• WhatsApp sues Indian government over privacy rules: U.S.-based messaging platform WhatsApp has sued the Indian government over new internet laws that will give the government bigger power to monitor online activity.

• First woman to head the Louvre: Laurence des Cars has been chosen to head the Louvre, becoming the first female director of the world's largest and most celebrated museum. Since 2017, des Cars has run the Musée d'Orsay, just across the river in Paris.

• Cheese leads to drug dealer's arrest: A drug dealer in Liverpool, UK, was tracked down after sharing a picture of Stilton cheese on the encrypted messaging service EncroChat that was cracked by the police. The man has been jailed for 13 years and six months for helping to supply heroin, cocaine, ketamine and MDMA.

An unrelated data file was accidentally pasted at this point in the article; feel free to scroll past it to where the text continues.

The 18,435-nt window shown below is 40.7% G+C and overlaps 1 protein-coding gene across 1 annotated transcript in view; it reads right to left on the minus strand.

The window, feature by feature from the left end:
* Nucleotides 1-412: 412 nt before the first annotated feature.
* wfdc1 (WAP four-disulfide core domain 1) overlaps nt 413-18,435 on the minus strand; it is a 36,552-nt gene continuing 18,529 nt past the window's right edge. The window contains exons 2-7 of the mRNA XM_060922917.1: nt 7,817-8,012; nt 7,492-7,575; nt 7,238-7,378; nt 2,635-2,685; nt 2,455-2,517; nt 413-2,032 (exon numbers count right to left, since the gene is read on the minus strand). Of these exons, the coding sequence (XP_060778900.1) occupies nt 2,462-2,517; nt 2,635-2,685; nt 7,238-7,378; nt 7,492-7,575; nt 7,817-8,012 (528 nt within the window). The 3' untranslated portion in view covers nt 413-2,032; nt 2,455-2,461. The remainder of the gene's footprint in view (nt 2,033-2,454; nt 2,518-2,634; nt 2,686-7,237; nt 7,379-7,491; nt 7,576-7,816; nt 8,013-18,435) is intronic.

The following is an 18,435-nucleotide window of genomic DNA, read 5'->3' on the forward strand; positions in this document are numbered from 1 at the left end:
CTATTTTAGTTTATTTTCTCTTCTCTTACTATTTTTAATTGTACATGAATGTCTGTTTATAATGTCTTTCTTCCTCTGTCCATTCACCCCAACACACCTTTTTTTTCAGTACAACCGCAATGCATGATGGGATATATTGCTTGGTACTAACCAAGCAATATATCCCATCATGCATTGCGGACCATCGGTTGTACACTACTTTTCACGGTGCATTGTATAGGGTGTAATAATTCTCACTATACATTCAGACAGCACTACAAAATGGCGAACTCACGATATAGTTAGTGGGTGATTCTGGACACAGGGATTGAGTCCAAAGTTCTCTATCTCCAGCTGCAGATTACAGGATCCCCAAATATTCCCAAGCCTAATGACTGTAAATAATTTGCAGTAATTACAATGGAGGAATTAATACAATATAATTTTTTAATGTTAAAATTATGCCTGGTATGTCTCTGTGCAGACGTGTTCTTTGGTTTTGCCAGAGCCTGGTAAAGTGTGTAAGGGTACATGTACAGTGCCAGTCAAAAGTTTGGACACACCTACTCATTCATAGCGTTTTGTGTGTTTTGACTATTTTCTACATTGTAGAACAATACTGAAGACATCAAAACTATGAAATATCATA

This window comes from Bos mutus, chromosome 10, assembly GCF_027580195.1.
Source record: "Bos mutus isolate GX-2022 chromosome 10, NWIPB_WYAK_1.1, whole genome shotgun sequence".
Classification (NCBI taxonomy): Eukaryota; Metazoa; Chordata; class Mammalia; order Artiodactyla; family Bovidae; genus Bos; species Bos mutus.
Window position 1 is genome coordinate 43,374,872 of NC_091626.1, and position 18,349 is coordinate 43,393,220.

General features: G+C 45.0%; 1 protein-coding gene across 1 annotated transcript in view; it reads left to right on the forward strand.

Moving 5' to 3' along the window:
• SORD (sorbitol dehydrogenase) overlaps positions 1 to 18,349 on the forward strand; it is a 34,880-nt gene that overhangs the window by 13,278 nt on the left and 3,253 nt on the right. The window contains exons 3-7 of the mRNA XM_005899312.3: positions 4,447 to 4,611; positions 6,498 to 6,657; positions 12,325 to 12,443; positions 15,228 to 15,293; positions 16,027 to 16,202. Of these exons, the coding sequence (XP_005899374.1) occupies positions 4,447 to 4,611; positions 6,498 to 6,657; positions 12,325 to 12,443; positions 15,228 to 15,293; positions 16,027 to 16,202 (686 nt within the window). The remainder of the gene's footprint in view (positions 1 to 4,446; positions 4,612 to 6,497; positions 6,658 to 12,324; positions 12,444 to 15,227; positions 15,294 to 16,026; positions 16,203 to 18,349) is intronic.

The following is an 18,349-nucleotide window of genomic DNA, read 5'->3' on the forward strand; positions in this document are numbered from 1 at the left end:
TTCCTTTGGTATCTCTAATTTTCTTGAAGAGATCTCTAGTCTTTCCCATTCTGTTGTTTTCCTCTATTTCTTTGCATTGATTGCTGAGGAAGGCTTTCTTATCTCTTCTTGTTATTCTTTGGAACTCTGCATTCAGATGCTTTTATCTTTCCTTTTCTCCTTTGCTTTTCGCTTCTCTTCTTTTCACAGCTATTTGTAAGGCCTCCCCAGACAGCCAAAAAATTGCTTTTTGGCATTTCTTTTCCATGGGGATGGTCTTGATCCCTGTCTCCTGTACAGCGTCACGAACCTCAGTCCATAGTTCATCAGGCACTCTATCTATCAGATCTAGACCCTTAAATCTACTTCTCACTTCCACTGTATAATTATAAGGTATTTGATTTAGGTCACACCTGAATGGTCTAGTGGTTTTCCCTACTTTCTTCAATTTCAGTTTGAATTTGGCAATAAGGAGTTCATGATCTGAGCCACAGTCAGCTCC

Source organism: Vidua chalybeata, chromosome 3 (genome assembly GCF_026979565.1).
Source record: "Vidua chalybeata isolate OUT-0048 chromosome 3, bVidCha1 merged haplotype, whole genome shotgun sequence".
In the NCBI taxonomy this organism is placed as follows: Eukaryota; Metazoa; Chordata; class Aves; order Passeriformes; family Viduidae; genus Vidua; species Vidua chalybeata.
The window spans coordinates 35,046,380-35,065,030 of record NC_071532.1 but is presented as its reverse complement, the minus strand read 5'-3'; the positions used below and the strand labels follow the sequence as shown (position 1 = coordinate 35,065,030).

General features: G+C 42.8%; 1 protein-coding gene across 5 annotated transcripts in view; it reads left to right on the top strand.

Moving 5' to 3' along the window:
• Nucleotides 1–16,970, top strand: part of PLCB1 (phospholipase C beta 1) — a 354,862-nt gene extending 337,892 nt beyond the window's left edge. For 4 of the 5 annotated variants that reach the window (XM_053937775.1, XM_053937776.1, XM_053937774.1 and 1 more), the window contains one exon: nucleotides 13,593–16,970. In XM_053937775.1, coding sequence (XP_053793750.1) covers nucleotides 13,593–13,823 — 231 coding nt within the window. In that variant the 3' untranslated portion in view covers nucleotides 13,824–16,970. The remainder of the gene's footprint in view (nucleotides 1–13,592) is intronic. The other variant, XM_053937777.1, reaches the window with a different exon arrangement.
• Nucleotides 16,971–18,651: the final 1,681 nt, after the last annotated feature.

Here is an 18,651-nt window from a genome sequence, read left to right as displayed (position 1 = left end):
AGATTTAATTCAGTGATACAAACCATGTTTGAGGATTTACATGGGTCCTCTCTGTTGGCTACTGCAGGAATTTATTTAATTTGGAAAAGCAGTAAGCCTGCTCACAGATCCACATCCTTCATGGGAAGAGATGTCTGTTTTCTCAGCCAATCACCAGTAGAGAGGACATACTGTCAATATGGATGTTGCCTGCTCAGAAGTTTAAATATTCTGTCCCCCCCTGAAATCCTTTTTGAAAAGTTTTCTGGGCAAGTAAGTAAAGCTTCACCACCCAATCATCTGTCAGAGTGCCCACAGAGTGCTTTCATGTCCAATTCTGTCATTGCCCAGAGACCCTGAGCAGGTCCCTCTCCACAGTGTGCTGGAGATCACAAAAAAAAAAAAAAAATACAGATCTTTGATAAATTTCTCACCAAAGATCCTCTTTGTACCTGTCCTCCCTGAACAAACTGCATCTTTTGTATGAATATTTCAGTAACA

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Geopolitics
Jeff Israely

Will You Give Up Your Privacy To Go Outside?

For most of human history, the best way to protect personal privacy was to simply stay at home. Lock yourself in your room, or the proverbial closet, and nobody can find out a thing. In little more than a decade, those walls and doors have vanished as digital technology invites us to take large chunks of our lives online. Without ever leaving home (or while scrolling our smartphones in an empty forest), we are now vulnerable to a world of connected spies, data miners, identity usurpers, trackers and any number of other private and public-sector violators of what we hold to be confidential information.

The debate over electronic privacy has been escalating ever since in the West: from Edward Snowden's accusations against the state, to those aimed at commercial tech giants like Facebook and Amazon, to the rogue producers of deep fakes and other nefarious trolls. Meanwhile, authoritarian governments — exposed momentarily to the power of the internet to drive dissent — have quickly taken the upper hand in using digital technology as a tool for control. Yes, until two months ago, the lines on the privacy question seemed drawn quite clearly.